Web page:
(Unsplash photo)

(Unsplash photo)

Survey says 1 in 3 Canadians looking to cash in on a side hustle

24% of respondents consider direct selling a realistic option to make more money

During the COVID-19 pandemic, 31 per cent of Canadians pursued opportunities to make additional income outside of their primary employment, according to a study.

The survey of 1,500 people, done recently by Abacus Data for Direct Sellers Association of Canada, found nearly one in three Canadians pursued opportunities to make additional income during the health crisis. The survey was conducted from July 9 to 14 with a random sample of panelists invited to complete the survey.

That 31 per cent includes more than half of those aged 18 to 29 (51 per cent) and 46 per cent of students.

READ ALSO: Gig apps offer part-time, no-commitment work in a pandemic economy

“The economy is changing, and this has been intensified by the pandemic,” Peter Maddox, president of DSA Canada, said in a news release. “As a positive, many people, especially younger Canadians, are looking for flexibility and work-life balance as they earn, and this is being made possible by technology and market innovation. People are finding ways to participate in entrepreneurial activity, such as direct selling, in a manner that suits them.”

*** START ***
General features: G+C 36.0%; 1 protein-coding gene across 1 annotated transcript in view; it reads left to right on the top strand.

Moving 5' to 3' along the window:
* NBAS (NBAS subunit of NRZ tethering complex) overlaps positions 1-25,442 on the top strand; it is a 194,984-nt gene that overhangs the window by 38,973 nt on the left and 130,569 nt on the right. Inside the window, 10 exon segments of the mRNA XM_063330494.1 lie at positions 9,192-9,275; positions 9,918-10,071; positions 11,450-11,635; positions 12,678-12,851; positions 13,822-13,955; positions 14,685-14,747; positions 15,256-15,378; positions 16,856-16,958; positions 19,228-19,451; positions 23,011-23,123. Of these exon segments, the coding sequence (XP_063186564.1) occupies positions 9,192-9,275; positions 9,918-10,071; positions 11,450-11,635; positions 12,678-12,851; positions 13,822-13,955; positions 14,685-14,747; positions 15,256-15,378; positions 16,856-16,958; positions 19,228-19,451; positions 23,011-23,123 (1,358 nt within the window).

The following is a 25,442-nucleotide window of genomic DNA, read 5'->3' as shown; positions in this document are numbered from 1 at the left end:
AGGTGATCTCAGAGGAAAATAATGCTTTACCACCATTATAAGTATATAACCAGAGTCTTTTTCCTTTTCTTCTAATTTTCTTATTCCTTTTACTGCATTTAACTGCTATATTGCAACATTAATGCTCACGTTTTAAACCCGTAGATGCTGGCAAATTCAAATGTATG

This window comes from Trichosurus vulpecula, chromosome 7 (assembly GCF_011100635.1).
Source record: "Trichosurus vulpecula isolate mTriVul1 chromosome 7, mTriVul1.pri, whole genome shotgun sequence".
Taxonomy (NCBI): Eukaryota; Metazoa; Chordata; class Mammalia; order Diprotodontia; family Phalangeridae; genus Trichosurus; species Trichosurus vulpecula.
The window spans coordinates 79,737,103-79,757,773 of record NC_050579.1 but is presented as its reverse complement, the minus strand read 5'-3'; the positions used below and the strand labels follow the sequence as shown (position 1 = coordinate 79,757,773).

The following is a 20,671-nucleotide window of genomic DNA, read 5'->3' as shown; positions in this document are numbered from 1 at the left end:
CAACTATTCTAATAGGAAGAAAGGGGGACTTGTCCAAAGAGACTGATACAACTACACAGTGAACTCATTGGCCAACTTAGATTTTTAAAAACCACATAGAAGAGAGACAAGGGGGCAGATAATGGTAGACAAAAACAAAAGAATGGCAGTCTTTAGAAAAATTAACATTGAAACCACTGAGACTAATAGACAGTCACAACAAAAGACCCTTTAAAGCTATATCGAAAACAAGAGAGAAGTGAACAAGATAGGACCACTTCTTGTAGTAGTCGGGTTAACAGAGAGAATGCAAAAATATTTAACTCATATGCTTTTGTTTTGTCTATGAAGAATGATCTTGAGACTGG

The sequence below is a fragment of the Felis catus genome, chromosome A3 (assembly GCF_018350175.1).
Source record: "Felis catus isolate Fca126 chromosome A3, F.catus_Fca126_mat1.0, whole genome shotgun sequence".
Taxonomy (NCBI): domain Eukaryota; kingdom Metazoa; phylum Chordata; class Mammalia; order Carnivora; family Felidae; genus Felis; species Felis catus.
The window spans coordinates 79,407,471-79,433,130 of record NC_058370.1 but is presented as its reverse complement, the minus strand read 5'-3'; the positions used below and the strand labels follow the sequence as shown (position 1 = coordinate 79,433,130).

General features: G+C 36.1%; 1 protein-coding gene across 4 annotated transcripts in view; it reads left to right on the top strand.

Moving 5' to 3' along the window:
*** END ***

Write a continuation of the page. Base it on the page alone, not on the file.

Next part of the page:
Up two per cent from 2020, 24 per cent of respondents consider direct selling to be a realistic business option to cash in on. Direct selling is the sale of products without a fixed retail location. The method is popular with items such as health-care products, cosmetics, jewelry, housewares and giftware.

Reasons included being laid off or underemployed as well as looking harder at personal financial goals.

READ ALSO: Pandemic speeded trends away from live TV viewing

The study showed that as the economy recovers, three in five intend to pursue opportunities to augment their income over the next year.

“This research points to the fact that, whether by choice or necessity, Canadians see value in income opportunities that would not be considered part of a traditional employment arrangement,” Maddox said. “This could include participating in the gig economy, becoming an independent representative for a sales-based company or creating their own, small start-up business.”

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c.vanreeuwyk@blackpress.ca


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